How a pregnant woman can cause heart defects in her baby

A mother can put her child at risk of heart defects due to conditions like diabetes and obesity.

A mother can put her child at risk of heart defects due to conditions like diabetes and obesity.

What you need to know:

  • If the mother is in good health, the chances of the baby being born with a healthy heart are high.
  • If the mother has a health condition, there is an increased risk of having a baby with congenital heart disease.
  • Childhood obesity is now a direct risk factor for heart diseases later in life.



From conception, pregnancy, birth, and development, the baby’s greatest influence is their mother. A mother’s well-being and lifestyle go a long way in determining if the baby will be born with congenital heart disease or not. According to March of Dimes, a US-based health organisation that focuses on women's and children’s health, if the mother is in good health, the chances of the baby being born with a healthy heart are high. However, if the mother has a health condition, there is an increased risk of having a baby with congenital heart disease. Some of the health conditions that will increase this risk include:

Lupus

Lupus is an autoimmune disease in which the body’s immune system becomes hyperactive and attacks normal and healthy tissue. According to Dr. Joe Craft, a professor of rheumatology and immunobiology, apart from kidney damage, the disease also affects joints, blood, lungs, heart, and skin. “Kidneys are particularly vulnerable to a condition known as lupus nephritis, in which a patient’s own T cells infiltrate kidney tissue and trigger a decrease in oxygen. This leads to tissue damage and potentially last-stage kidney disease,” said Dr. Craft. In Kenya, about 200,000 people are estimated to suffer from Lupus. Lupus – also known as Systemic Lupus Erythematosus (SLE) – is one of the most cost-intensive diseases. Every month, the disease can consume over Sh. 200,000. This includes drugs, blood tests, dialysis, and hospital admissions.

Maternal phenylketonuria 

This condition is also known as PKU. With this condition, the mother’s body is unable to break down an amino acid called phenylalanine. “Amino acids build protein in your body. Without treatment, phenylalanine builds up in the blood and causes health problems. However, the majority of pregnant women with PKU can have healthy babies if they follow a special meal plan that’s low in phenylalanine,” March of Dimes says in an analysis of the relationship between pregnancies and congenital heart diseases.

Obesity

If you’re obese, you have an excess amount of body fat, and your body mass index (BMI) is 30 or higher. The Centre for Disease Control cautions that childhood obesity is now a direct risk factor for heart diseases later in life. In addition, young women with obesity are now at an increased rate of developing heart diseases themselves. This increased risk is attributed to the sex hormone progesterone. This hormone is responsible for boosting and sustaining fertility among women. “Progesterone enables a high level of a receptor for the aldosterone hormone, which can damage the vascular system in the cells that line the interior surface of blood vessels (known as endothelial cells),” said Dr. Eric Belin de Chantemele from Augusta University’s Vascular Biology Centre and Department of Medicine, in a report on the link between obesity and heart diseases in premenopausal women. The aldosterone hormone plays a central role in the regulation of blood pressure by increasing the amount of salt – sodium – that is reabsorbed into the bloodstream while increasing the amount of potassium that is excreted in the urine. Also, young, obese women with cardiovascular problems often have other compounding factors such as diabetes and smoking addictions. In Kenya, obesity is the fastest rising health problem for premenopausal women. The Kenya Demographic and Health Survey (KDHS) conducted in 2009 indicated that the national prevalence of overweight and obesity for women aged between 15 years and 49 years was 23 percent. The KDHS 2014 survey showed that 47.1 percent of women in central Kenya were either obese or overweight with a body mass index (BMI) of 25.3kg/m2. By 2018, the Ministry of Health and the World Health Organization (WHO) put the number of women in Kenya who are obese at 13.7 percent.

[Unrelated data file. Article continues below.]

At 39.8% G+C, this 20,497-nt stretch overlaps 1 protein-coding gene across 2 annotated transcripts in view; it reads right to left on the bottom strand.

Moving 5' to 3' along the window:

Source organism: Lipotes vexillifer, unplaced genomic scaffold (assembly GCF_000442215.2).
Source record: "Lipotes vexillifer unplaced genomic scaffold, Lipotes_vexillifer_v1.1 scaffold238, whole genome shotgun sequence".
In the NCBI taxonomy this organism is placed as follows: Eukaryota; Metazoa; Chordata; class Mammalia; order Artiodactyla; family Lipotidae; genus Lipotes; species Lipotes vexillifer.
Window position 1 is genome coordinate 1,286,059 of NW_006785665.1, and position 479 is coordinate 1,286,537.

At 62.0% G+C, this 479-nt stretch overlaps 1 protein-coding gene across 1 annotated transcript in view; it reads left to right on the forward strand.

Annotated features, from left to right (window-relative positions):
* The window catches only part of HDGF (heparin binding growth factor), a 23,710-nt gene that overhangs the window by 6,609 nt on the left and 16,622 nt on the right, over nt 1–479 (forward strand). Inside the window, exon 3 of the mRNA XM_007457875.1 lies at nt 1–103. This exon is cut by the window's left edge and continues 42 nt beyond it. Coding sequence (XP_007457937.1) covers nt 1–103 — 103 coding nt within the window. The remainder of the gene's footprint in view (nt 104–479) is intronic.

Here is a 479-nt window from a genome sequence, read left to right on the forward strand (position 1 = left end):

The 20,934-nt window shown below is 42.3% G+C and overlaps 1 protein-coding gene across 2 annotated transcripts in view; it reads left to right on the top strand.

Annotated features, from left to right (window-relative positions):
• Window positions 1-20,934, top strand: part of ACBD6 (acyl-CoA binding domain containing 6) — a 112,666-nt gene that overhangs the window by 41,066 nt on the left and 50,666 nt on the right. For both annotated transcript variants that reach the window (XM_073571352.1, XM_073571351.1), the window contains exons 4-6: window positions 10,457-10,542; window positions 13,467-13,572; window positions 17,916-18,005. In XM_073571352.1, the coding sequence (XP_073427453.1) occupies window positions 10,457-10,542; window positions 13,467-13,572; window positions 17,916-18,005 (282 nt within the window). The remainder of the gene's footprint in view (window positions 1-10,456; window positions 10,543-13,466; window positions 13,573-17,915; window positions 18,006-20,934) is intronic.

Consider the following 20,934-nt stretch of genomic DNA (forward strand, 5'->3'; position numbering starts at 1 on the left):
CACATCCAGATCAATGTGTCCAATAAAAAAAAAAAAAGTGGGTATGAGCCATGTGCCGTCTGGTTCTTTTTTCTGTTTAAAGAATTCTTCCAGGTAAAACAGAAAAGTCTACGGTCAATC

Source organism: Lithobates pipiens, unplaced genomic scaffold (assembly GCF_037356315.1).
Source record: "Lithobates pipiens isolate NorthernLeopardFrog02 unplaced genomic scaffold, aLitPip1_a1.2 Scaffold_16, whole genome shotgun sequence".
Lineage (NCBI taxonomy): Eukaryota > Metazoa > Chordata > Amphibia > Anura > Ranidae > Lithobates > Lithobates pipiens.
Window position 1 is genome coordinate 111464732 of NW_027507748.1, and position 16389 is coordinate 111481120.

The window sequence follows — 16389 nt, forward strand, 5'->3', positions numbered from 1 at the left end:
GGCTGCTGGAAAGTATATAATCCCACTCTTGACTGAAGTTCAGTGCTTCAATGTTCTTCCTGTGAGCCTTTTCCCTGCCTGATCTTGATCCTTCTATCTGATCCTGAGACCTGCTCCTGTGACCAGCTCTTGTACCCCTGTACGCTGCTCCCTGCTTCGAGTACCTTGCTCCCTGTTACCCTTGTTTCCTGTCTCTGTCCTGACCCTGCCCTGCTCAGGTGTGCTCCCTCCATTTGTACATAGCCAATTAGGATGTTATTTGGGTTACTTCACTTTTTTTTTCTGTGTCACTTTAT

Rubella

This infection causes mild flu-like symptoms and a rash on the skin. According to March of Dimes, having rubella during pregnancy may increase your baby’s risk for CHD.

Medications

Taking certain medicines may increase your baby’s risk of having congenital heart disease. These medicines are strictly supposed to be taken with the express recommendation of a qualified medical professional and within the required dosage. According to March of Dimes’ heart organisation, some of the medications you should consult your physician before taking include:

  • ACE inhibitors: This drug is used to treat high blood pressure or hypertension. High blood pressure is the condition in which the long-term force of the blood against your artery walls is high enough that it may end up causing heart disease.
  • Lithium: Also known as lithium carbonate and lithium citrate, this drug is authorised by FDA as a prescription drug for bipolar disorder.
  • Statins: These are drugs that work to lower your cholesterol, which can increase your risk of heart disease if untamed. Statins are also known to lower the risk of stroke and heart disease.
  • Isotretinoin: This drug is a form of vitamin A that is used to treat severe nodular acne.
  • Thalidomide: This drug is used to treat certain skin conditions, certain types of cancer, and skin conditions and complications.

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